The 3 Causes Of Breathlessness In Public Speaking And How To ‘Cure’ It

Have you ever sat in an auditorium, hall, church, or theater and listened to the coughing, sniffling, shuffling of papers and overall restlessness of those in the audience during a rather dull presentation or speech? It happens and it happens when the speaker is not very dynamic. Too often, the person delivering a speech or presentation is frozen in one spot with an ashen complexion and a death grip on the lectern. If this scenario is typical of you, then rest assured your audience will do the moving for you!

Another thing you must remember if you want to figure out a way on how to overcome fear of presentation skill classes is that you don’t have to be perfect nor brilliant in order for him to succeed in doing so.

Try replacing your fear with a heightened sense of awareness. Look through eyes which are not placing judgments on situations or people, and simply observe. Practice this relaxed state of mind, and notice how your environment (and the people within it) becomes more supportive.

For instance, the module dealing with home ownership, mortgages, credit and debt brought me to the point where I was sufficiently informed and connected so that I was able to consolidate my mortgage and my debt in such a way that it resulted in a total financial restructuring at an interest rate 2% lower than what I was paying previously. I am now saving over 10 years in the repayment process as well as over $15,000 in interest payments.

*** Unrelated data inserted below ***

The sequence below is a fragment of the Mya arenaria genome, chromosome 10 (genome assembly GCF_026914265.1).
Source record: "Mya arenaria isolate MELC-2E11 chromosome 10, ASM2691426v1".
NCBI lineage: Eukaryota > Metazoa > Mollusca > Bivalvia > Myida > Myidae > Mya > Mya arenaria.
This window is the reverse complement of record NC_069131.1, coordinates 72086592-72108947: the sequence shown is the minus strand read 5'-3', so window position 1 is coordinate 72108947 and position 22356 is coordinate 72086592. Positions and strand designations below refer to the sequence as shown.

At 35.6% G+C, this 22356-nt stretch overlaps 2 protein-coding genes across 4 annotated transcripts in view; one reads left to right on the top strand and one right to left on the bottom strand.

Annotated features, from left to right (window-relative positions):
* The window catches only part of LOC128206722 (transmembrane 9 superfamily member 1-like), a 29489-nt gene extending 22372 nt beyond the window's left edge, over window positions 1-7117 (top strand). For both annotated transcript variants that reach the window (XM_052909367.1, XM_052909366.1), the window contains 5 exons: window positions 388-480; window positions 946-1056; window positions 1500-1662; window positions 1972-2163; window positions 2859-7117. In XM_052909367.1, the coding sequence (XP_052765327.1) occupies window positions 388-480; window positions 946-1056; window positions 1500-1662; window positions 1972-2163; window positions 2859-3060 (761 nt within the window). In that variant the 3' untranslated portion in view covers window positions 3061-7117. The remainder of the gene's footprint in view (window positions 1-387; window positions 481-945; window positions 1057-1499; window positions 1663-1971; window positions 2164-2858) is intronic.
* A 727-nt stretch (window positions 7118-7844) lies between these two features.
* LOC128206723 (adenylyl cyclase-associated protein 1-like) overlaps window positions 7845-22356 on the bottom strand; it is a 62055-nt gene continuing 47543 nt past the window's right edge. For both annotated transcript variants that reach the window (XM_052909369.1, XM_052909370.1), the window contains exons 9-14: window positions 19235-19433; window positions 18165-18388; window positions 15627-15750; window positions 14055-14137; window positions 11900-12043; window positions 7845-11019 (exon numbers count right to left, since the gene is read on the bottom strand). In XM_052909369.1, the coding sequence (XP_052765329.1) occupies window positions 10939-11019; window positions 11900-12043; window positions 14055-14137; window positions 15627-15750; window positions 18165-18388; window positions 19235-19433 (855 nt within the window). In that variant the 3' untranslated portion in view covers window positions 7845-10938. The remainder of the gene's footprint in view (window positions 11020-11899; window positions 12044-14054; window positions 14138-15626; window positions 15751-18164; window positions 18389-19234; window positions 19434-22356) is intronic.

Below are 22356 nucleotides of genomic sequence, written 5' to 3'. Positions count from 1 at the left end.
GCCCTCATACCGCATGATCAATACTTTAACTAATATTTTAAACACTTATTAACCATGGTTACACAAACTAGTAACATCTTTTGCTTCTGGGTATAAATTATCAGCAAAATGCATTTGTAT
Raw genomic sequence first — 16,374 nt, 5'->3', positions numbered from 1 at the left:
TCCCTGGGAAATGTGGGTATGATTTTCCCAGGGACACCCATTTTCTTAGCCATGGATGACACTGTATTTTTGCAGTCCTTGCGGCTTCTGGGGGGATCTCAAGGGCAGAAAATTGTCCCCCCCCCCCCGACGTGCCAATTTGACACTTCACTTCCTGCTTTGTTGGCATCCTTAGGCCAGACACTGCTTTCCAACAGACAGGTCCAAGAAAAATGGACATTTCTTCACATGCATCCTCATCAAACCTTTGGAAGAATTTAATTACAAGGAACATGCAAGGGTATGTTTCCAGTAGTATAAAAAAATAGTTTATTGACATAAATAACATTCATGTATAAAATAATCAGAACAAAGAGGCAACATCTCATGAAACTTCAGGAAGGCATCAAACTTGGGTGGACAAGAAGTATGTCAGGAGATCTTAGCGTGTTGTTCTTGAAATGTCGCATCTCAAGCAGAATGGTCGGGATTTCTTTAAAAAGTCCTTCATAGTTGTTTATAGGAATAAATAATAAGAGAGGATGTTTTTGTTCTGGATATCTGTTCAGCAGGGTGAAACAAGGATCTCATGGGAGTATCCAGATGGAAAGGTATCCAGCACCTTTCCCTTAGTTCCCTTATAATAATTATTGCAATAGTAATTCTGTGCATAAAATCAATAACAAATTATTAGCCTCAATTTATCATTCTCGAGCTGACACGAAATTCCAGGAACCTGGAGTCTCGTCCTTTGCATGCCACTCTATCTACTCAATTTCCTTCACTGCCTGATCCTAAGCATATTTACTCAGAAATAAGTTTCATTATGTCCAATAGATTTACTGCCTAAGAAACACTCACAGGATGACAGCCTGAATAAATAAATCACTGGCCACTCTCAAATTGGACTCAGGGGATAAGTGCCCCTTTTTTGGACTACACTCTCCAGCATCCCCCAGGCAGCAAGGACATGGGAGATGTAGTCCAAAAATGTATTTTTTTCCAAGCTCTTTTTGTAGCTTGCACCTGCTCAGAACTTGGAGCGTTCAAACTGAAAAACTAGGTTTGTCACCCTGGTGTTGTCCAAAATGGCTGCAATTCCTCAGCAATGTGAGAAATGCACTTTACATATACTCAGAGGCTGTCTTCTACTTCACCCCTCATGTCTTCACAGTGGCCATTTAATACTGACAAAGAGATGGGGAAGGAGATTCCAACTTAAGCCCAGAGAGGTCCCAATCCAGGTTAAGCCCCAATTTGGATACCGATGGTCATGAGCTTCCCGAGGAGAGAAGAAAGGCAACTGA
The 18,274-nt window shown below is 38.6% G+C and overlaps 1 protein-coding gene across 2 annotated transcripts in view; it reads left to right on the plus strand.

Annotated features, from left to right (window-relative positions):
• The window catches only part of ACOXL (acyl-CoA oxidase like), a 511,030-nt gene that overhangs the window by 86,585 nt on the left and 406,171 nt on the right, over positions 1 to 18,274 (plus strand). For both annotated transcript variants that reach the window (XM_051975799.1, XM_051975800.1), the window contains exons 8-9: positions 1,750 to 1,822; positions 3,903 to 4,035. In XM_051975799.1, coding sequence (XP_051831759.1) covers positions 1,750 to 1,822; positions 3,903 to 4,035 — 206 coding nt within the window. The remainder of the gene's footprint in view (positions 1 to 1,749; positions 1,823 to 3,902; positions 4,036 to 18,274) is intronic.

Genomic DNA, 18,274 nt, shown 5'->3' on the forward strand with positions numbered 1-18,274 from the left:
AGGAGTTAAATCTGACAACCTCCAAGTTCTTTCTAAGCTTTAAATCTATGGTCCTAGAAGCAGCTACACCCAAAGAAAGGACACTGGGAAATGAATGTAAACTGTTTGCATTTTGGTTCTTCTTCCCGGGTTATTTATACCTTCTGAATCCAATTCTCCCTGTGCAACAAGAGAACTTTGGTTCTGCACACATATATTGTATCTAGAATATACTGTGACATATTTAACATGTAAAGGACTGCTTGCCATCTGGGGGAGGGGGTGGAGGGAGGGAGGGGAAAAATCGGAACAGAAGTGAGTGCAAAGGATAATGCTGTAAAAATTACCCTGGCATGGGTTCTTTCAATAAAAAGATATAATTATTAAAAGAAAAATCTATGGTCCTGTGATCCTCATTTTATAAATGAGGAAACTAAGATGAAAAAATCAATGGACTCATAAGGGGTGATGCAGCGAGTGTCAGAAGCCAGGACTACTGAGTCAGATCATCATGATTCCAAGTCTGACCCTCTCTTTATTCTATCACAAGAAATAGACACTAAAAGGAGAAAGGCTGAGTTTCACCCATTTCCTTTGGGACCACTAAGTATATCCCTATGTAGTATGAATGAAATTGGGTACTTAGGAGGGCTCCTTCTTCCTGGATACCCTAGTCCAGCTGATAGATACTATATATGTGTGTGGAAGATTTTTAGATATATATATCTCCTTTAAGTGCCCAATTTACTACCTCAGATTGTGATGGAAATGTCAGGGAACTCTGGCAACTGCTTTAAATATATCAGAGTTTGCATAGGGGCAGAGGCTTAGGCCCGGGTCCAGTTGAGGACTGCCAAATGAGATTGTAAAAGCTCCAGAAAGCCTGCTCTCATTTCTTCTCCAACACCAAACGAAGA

A: People I coach in public speakings ask how they can build confidence. I say ‘you’re not going to like this, but the way to build confidence is to make a fool of yourself.’ People are too afraid of what other people think. I try to get across to students – when you worry less about what other people think, you can respond to what they do and say. Someone in class may appear to be really good at improv, but so are you. You just may not feel it because when you get up, you may be thinking ‘oh, am I doing this right?’ That doesn’t make you a bad improviser. It just means you’re carrying unnecessary emotional baggage, and that gets in the way of your work.

Body language is at least as important as the actual words you use in your presentation. Some experts claim that the way in which your words are delivered – your posture, stance, gestures and animation – does more to convey your meaning than any words that you actually say.

The best tip I can give you is to get an accountability partner for anything you want to accomplish. Unfortunately, commitments we make to ourselves are easy to break. We are more likely to meet a friend at the gym when we’ve said we be there than if we just decide we’re going to the gym after work.